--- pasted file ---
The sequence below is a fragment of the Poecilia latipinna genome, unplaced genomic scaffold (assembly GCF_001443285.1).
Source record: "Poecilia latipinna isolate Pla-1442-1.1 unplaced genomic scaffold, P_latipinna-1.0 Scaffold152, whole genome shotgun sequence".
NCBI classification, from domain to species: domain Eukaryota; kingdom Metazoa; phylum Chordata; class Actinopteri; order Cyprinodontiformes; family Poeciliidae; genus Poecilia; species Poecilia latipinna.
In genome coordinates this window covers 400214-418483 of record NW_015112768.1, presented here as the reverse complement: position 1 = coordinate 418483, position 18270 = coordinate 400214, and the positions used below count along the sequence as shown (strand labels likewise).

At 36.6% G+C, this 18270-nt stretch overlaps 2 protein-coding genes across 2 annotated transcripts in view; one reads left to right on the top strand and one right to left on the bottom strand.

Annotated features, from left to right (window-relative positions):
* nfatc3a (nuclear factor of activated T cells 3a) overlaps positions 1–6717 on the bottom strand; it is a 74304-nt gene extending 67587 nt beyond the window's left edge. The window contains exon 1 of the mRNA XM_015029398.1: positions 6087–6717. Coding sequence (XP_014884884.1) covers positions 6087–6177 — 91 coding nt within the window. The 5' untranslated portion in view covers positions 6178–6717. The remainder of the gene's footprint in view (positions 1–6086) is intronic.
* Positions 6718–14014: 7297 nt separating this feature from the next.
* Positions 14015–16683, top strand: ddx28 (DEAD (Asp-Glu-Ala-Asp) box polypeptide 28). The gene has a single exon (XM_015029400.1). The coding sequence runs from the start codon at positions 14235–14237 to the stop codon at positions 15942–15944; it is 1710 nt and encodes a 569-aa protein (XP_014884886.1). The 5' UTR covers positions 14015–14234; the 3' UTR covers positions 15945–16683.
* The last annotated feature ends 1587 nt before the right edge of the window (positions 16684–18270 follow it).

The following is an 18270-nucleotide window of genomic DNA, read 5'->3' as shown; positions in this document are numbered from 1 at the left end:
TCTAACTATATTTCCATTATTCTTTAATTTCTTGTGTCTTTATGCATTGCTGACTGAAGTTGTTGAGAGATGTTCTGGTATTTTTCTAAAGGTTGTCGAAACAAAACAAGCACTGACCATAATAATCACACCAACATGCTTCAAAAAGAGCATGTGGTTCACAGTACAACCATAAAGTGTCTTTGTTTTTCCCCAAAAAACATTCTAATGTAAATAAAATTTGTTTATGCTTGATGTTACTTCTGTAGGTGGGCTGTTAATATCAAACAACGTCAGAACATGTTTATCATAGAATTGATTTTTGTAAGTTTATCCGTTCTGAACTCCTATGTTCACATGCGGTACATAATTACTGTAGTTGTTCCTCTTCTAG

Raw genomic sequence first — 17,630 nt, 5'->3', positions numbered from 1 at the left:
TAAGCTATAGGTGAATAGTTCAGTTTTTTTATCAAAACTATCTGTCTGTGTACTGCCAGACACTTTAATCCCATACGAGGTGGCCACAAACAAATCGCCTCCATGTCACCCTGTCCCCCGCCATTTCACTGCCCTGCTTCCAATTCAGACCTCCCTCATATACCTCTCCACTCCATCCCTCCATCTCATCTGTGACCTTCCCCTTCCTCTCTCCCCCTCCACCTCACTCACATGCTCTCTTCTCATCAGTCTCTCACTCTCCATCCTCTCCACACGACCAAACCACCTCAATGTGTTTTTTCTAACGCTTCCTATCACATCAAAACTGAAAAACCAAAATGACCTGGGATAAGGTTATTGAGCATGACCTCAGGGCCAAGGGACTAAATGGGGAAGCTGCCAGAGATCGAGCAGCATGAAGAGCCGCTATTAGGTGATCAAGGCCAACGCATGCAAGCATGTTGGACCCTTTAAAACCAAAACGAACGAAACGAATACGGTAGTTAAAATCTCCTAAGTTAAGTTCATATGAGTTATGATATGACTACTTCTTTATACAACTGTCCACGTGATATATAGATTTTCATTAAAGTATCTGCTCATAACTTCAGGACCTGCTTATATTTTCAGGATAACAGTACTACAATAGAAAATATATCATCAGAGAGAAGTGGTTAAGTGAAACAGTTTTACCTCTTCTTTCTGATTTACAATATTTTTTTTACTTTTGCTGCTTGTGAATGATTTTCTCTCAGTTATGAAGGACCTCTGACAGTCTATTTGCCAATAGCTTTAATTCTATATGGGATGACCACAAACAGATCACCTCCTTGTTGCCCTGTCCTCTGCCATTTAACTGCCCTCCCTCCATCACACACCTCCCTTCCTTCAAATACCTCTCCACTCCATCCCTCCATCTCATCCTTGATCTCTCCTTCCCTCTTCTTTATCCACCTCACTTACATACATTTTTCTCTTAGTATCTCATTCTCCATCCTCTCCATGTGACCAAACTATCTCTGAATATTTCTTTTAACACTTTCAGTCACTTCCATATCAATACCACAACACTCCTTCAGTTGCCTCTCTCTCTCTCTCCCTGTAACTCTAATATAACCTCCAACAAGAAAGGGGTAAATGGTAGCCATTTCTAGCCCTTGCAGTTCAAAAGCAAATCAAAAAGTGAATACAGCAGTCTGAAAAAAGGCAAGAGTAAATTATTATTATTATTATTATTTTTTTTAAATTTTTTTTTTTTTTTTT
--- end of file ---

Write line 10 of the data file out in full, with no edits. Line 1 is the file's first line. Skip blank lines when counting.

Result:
* The last annotated feature ends 1587 nt before the right edge of the window (positions 16684–18270 follow it).